'DieHard' wards off memory attacks

New, free program protects computers by altering the way applications use memory

A U.S. computer scientist and a Microsoft researcher have devised a program that drastically reduces application crashes and can prevent some types of attacks by altering the way applications use memory.

The program, called DieHard, officially launched over the holidays, following development that was funded by large grants from Microsoft, Intel and the US' National Science Foundation.

Developers Emery Berger, a computer scientist from the University of Massachusetts Amherst, and Microsoft's Ben Zorn, have made DieHard freely available for noncommercial use at their Web site.

The problems Berger wanted to address were caused by the fact that despite the huge amount of memory installed in today's PCs, "programmers are still writing code as if memory is in short supply".

That leads to errors such as double-frees, invalid frees, and various types of overflow. Berger said DieHard eliminates or makes less dangerous many of these problems by making chunks of memory available at various locations, and assigning addresses randomly.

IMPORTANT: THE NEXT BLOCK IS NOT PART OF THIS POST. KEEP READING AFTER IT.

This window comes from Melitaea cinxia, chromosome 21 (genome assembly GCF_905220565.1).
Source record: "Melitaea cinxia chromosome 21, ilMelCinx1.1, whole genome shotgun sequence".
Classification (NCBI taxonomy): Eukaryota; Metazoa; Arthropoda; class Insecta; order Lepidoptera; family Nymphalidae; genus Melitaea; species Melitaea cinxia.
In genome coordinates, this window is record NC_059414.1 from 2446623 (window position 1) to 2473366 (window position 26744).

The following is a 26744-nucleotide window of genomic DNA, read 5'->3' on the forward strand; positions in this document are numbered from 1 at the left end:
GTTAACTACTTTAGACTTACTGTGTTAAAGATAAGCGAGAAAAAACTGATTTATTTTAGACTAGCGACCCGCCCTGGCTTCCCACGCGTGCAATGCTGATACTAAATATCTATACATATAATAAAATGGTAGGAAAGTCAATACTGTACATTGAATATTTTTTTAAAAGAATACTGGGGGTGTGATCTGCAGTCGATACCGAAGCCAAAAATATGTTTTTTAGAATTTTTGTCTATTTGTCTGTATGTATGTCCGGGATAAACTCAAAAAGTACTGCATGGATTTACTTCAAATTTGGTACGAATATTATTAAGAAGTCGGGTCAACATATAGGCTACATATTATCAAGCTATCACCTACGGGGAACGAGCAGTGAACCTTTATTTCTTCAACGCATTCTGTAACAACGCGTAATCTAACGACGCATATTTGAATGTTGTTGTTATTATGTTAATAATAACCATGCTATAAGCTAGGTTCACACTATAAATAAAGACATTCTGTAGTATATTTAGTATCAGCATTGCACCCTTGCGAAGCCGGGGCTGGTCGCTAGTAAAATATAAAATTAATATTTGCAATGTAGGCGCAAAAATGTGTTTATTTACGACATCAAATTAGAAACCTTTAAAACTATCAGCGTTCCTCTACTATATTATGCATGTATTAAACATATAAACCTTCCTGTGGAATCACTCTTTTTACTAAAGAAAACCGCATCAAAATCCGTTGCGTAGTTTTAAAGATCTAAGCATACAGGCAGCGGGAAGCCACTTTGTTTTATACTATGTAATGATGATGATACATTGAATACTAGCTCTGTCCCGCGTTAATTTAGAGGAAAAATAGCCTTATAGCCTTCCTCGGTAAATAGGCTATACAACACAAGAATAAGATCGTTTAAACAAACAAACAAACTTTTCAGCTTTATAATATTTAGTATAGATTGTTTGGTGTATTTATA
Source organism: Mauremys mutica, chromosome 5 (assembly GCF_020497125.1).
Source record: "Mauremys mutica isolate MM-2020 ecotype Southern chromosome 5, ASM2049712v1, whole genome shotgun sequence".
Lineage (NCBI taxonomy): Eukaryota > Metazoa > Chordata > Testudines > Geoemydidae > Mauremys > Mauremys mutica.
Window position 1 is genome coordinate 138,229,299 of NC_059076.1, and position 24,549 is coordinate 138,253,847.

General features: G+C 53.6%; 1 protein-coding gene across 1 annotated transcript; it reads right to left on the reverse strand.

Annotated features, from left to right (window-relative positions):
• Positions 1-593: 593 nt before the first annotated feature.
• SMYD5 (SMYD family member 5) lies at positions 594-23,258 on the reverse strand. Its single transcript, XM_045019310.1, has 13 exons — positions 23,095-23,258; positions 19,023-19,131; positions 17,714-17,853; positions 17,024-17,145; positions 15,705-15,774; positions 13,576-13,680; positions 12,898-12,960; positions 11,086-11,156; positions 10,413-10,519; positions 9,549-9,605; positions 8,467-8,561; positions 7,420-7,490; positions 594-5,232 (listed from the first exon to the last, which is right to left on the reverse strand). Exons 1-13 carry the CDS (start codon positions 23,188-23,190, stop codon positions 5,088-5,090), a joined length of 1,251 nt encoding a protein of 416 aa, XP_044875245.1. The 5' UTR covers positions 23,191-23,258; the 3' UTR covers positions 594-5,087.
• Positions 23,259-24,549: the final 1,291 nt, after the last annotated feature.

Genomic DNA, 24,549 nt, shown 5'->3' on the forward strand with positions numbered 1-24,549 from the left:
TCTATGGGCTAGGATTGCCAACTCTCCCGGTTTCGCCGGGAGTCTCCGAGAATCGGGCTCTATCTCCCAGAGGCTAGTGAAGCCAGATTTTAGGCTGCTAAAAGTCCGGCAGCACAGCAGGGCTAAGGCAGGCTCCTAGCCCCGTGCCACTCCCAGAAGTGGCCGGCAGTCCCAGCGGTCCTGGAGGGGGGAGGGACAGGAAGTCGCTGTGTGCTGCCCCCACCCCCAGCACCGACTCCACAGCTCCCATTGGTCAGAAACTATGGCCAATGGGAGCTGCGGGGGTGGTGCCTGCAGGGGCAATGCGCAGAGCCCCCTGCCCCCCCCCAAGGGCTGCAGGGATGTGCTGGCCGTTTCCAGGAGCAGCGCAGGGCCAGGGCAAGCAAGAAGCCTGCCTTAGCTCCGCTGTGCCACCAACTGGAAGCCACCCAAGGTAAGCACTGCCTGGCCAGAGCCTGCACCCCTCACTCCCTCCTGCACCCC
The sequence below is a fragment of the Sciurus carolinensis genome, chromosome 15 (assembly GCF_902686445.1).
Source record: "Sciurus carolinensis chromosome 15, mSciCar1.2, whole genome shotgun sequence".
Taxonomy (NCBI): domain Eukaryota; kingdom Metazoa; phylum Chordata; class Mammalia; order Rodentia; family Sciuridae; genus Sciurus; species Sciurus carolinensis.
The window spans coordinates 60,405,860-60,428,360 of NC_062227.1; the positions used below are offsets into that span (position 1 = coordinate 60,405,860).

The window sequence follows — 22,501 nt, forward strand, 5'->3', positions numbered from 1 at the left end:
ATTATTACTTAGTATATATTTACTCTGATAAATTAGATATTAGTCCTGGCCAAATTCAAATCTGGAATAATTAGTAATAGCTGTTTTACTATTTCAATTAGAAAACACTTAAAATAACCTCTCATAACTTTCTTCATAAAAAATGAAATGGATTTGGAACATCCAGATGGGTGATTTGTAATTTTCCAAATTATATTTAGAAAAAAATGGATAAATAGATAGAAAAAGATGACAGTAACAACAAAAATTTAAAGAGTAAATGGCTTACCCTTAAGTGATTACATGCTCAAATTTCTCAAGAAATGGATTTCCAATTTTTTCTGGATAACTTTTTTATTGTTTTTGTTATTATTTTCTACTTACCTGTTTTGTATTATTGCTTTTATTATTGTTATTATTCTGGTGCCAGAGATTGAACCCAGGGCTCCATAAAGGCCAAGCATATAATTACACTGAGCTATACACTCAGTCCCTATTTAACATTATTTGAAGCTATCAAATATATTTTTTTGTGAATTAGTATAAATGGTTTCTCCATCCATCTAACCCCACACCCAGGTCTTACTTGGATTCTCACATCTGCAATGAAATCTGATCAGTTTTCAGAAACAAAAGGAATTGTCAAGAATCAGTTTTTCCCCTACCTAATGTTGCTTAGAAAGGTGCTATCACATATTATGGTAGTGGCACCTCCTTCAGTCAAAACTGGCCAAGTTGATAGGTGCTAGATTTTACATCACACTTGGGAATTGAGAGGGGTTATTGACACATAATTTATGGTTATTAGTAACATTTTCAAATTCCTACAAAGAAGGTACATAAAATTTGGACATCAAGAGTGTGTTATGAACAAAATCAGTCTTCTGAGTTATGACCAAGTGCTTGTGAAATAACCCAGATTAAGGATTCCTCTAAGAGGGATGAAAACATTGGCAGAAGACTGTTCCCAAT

Address-space randomization is a technique used in some versions of Linux and in Windows Vista, but Berger said DieHard is a much more thorough application of the idea. Without randomization, attackers can easily locate where applications store sensitive data such as passwords. Attackers also commonly use memory errors to execute malicious code and take control of systems.

DieHard also secretly launches multiple copies of some applications, so that when one application is about to crash it can be shut down, while the others continue to run.

He said DieHard completely prevents double-free and invalid-free errors from having any effect, reduces the likelihood of dangling pointer errors and moderate buffer overflows. It prevents certain library-based heap overflows and all but eliminates heap corruption.

The program is available for Windows XP, Windows Vista and Linux, but the Windows versions only protect the Firefox browser so far. The Linux version protects any application launched once DieHard is running.

Programmers on either Windows or Linux can use DieHard to protect any application they are developing.

One caveat is that DieHard noticeably increases memory usage -- a rise of 50 to 75 percent, according to Berger. Application performance shouldn't be noticeably altered, though, as long as the system has sufficient memory.

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